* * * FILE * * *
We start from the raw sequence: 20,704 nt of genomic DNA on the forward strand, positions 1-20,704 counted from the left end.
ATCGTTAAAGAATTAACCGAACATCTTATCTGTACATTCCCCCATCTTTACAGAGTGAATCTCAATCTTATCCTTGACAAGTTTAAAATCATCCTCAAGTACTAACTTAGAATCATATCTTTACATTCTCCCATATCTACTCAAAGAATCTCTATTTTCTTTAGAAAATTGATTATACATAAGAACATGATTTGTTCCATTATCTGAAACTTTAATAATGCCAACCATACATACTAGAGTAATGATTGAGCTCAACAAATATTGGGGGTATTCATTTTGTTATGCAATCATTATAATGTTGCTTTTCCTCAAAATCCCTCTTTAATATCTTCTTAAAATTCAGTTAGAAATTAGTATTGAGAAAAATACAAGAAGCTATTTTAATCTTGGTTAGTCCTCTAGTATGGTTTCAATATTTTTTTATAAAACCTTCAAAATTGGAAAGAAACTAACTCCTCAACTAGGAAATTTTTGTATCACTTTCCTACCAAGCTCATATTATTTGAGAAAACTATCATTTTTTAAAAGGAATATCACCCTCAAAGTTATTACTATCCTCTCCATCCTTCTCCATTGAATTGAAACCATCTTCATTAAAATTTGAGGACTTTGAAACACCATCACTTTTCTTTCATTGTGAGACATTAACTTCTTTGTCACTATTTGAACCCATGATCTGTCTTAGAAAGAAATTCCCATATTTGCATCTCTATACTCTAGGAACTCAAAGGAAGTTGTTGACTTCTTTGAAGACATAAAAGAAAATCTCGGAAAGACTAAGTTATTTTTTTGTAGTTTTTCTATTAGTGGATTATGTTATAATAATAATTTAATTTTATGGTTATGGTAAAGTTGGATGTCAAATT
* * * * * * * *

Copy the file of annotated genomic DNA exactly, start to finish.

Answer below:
We start from the raw sequence: 20,704 nt of genomic DNA on the forward strand, positions 1-20,704 counted from the left end.
ATCGTTAAAGAATTAACCGAACATCTTATCTGTACATTCCCCCATCTTTACAGAGTGAATCTCAATCTTATCCTTGACAAGTTTAAAATCATCCTCAAGTACTAACTTAGAATCATATCTTTACATTCTCCCATATCTACTCAAAGAATCTCTATTTTCTTTAGAAAATTGATTATACATAAGAACATGATTTGTTCCATTATCTGAAACTTTAATAATGCCAACCATACATACTAGAGTAATGATTGAGCTCAACAAATATTGGGGGTATTCATTTTGTTATGCAATCATTATAATGTTGCTTTTCCTCAAAATCCCTCTTTAATATCTTCTTAAAATTCAGTTAGAAATTAGTATTGAGAAAAATACAAGAAGCTATTTTAATCTTGGTTAGTCCTCTAGTATGGTTTCAATATTTTTTTATAAAACCTTCAAAATTGGAAAGAAACTAACTCCTCAACTAGGAAATTTTTGTATCACTTTCCTACCAAGCTCATATTATTTGAGAAAACTATCATTTTTTAAAAGGAATATCACCCTCAAAGTTATTACTATCCTCTCCATCCTTCTCCATTGAATTGAAACCATCTTCATTAAAATTTGAGGACTTTGAAACACCATCACTTTTCTTTCATTGTGAGACATTAACTTCTTTGTCACTATTTGAACCCATGATCTGTCTTAGAAAGAAATTCCCATATTTGCATCTCTATACTCTAGGAACTCAAAGGAAGTTGTTGACTTCTTTGAAGACATAAAAGAAAATCTCGGAAAGACTAAGTTATTTTTTTGTAGTTTTTCTATTAGTGGATTATGTTATAATAATAATTTAATTTTATGGTTATGGTAAAGTTGGATGTCAAATT